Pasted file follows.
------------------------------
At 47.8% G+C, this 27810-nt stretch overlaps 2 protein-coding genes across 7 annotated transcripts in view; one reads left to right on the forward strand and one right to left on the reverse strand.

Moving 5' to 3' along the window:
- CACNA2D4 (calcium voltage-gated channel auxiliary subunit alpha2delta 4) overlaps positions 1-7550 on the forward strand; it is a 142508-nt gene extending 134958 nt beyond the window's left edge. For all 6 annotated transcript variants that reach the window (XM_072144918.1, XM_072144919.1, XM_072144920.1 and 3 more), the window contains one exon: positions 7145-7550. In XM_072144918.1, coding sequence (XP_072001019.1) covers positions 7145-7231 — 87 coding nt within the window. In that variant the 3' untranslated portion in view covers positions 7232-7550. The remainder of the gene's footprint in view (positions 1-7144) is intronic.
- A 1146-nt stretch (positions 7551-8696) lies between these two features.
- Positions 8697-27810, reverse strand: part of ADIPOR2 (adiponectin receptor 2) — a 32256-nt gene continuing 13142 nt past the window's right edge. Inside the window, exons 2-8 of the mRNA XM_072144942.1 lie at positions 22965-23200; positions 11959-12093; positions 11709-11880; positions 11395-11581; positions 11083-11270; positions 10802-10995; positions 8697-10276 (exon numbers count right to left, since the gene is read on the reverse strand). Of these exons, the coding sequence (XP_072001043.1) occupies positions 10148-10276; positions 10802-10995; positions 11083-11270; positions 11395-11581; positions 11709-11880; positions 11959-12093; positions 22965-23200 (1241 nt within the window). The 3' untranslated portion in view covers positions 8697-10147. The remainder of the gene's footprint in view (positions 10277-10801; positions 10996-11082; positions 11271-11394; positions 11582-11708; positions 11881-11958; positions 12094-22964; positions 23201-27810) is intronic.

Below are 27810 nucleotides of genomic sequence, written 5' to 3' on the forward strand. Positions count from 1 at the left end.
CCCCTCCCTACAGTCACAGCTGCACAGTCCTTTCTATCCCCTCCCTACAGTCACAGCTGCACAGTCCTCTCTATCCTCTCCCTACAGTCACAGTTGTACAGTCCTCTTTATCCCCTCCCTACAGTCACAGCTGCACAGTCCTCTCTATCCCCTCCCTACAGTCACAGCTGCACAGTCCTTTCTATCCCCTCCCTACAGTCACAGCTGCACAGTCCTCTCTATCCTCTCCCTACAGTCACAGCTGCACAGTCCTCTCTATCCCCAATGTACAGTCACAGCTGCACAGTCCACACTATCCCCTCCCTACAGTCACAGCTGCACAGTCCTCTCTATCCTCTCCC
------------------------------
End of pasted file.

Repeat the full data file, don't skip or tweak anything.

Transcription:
At 47.8% G+C, this 27810-nt stretch overlaps 2 protein-coding genes across 7 annotated transcripts in view; one reads left to right on the forward strand and one right to left on the reverse strand.

Moving 5' to 3' along the window:
- CACNA2D4 (calcium voltage-gated channel auxiliary subunit alpha2delta 4) overlaps positions 1-7550 on the forward strand; it is a 142508-nt gene extending 134958 nt beyond the window's left edge. For all 6 annotated transcript variants that reach the window (XM_072144918.1, XM_072144919.1, XM_072144920.1 and 3 more), the window contains one exon: positions 7145-7550. In XM_072144918.1, coding sequence (XP_072001019.1) covers positions 7145-7231 — 87 coding nt within the window. In that variant the 3' untranslated portion in view covers positions 7232-7550. The remainder of the gene's footprint in view (positions 1-7144) is intronic.
- A 1146-nt stretch (positions 7551-8696) lies between these two features.
- Positions 8697-27810, reverse strand: part of ADIPOR2 (adiponectin receptor 2) — a 32256-nt gene continuing 13142 nt past the window's right edge. Inside the window, exons 2-8 of the mRNA XM_072144942.1 lie at positions 22965-23200; positions 11959-12093; positions 11709-11880; positions 11395-11581; positions 11083-11270; positions 10802-10995; positions 8697-10276 (exon numbers count right to left, since the gene is read on the reverse strand). Of these exons, the coding sequence (XP_072001043.1) occupies positions 10148-10276; positions 10802-10995; positions 11083-11270; positions 11395-11581; positions 11709-11880; positions 11959-12093; positions 22965-23200 (1241 nt within the window). The 3' untranslated portion in view covers positions 8697-10147. The remainder of the gene's footprint in view (positions 10277-10801; positions 10996-11082; positions 11271-11394; positions 11582-11708; positions 11881-11958; positions 12094-22964; positions 23201-27810) is intronic.

Below are 27810 nucleotides of genomic sequence, written 5' to 3' on the forward strand. Positions count from 1 at the left end.
CCCCTCCCTACAGTCACAGCTGCACAGTCCTTTCTATCCCCTCCCTACAGTCACAGCTGCACAGTCCTCTCTATCCTCTCCCTACAGTCACAGTTGTACAGTCCTCTTTATCCCCTCCCTACAGTCACAGCTGCACAGTCCTCTCTATCCCCTCCCTACAGTCACAGCTGCACAGTCCTTTCTATCCCCTCCCTACAGTCACAGCTGCACAGTCCTCTCTATCCTCTCCCTACAGTCACAGCTGCACAGTCCTCTCTATCCCCAATGTACAGTCACAGCTGCACAGTCCACACTATCCCCTCCCTACAGTCACAGCTGCACAGTCCTCTCTATCCTCTCCC